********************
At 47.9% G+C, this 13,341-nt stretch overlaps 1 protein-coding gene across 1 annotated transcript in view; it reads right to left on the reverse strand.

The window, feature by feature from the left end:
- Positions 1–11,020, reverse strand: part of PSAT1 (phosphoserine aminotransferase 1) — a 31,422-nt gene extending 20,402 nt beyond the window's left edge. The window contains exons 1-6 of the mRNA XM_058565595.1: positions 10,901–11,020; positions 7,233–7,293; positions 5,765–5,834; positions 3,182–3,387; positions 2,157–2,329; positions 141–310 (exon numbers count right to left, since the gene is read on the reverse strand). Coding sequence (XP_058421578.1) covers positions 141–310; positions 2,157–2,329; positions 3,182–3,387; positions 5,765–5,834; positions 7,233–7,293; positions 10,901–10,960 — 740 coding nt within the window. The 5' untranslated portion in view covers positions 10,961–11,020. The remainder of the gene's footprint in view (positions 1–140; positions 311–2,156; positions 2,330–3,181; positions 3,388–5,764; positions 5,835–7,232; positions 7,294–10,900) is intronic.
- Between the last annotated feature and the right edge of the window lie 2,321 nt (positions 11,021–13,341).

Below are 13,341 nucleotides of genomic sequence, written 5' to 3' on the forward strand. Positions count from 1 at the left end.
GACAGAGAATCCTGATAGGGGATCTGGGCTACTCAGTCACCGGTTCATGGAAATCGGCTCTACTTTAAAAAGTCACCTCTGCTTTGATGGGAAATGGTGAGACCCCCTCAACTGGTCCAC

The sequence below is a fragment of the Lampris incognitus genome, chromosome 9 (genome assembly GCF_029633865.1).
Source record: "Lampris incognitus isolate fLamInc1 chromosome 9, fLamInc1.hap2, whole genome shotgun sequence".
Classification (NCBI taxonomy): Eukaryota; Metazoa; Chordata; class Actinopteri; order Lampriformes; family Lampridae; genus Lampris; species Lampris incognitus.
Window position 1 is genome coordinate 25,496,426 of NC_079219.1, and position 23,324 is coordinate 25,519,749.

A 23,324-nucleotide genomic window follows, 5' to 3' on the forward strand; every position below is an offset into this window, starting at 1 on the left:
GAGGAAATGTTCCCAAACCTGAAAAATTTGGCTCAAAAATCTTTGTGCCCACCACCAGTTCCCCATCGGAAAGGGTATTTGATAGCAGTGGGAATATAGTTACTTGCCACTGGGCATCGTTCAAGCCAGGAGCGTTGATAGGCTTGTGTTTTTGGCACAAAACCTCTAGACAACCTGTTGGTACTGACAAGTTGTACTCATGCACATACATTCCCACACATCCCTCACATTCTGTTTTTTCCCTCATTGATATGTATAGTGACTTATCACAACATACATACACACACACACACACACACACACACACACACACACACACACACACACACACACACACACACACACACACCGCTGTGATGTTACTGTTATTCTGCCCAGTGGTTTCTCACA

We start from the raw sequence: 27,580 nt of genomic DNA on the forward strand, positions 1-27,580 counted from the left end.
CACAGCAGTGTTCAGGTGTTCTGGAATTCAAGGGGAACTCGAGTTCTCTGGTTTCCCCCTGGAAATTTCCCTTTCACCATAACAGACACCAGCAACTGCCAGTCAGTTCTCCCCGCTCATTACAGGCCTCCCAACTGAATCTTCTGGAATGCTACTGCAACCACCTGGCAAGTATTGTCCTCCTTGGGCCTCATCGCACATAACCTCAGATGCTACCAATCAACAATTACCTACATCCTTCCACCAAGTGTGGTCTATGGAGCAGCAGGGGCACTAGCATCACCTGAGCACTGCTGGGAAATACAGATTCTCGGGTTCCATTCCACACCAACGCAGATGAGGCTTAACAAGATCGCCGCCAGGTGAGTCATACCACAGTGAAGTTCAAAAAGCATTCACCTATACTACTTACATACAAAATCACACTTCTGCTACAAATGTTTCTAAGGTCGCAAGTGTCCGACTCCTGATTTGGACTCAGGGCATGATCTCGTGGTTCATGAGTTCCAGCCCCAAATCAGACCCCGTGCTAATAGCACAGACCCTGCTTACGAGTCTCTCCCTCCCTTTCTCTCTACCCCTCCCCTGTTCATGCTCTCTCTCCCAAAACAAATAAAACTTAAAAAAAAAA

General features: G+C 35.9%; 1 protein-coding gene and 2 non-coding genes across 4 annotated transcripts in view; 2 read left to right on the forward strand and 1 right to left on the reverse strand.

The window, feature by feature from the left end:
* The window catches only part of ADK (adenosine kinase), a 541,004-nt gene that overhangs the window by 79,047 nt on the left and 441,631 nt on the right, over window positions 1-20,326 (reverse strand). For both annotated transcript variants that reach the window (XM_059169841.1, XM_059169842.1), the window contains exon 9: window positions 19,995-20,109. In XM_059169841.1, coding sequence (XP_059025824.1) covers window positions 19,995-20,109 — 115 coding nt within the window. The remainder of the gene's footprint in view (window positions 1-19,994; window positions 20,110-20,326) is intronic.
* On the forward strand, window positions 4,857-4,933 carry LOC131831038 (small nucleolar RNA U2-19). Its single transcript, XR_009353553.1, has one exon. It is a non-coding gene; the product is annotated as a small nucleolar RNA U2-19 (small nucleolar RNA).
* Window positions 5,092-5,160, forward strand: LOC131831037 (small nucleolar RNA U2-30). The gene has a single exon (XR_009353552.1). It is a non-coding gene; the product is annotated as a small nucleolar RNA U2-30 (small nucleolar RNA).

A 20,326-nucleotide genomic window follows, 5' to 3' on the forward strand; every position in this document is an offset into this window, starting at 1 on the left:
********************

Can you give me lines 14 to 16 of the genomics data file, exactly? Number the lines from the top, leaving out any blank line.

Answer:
CACAGCAGTGTTCAGGTGTTCTGGAATTCAAGGGGAACTCGAGTTCTCTGGTTTCCCCCTGGAAATTTCCCTTTCACCATAACAGACACCAGCAACTGCCAGTCAGTTCTCCCCGCTCATTACAGGCCTCCCAACTGAATCTTCTGGAATGCTACTGCAACCACCTGGCAAGTATTGTCCTCCTTGGGCCTCATCGCACATAACCTCAGATGCTACCAATCAACAATTACCTACATCCTTCCACCAAGTGTGGTCTATGGAGCAGCAGGGGCACTAGCATCACCTGAGCACTGCTGGGAAATACAGATTCTCGGGTTCCATTCCACACCAACGCAGATGAGGCTTAACAAGATCGCCGCCAGGTGAGTCATACCACAGTGAAGTTCAAAAAGCATTCACCTATACTACTTACATACAAAATCACACTTCTGCTACAAATGTTTCTAAGGTCGCAAGTGTCCGACTCCTGATTTGGACTCAGGGCATGATCTCGTGGTTCATGAGTTCCAGCCCCAAATCAGACCCCGTGCTAATAGCACAGACCCTGCTTACGAGTCTCTCCCTCCCTTTCTCTCTACCCCTCCCCTGTTCATGCTCTCTCTCCCAAAACAAATAAAACTTAAAAAAAAAA

General features: G+C 35.9%; 1 protein-coding gene and 2 non-coding genes across 4 annotated transcripts in view; 2 read left to right on the forward strand and 1 right to left on the reverse strand.

The window, feature by feature from the left end: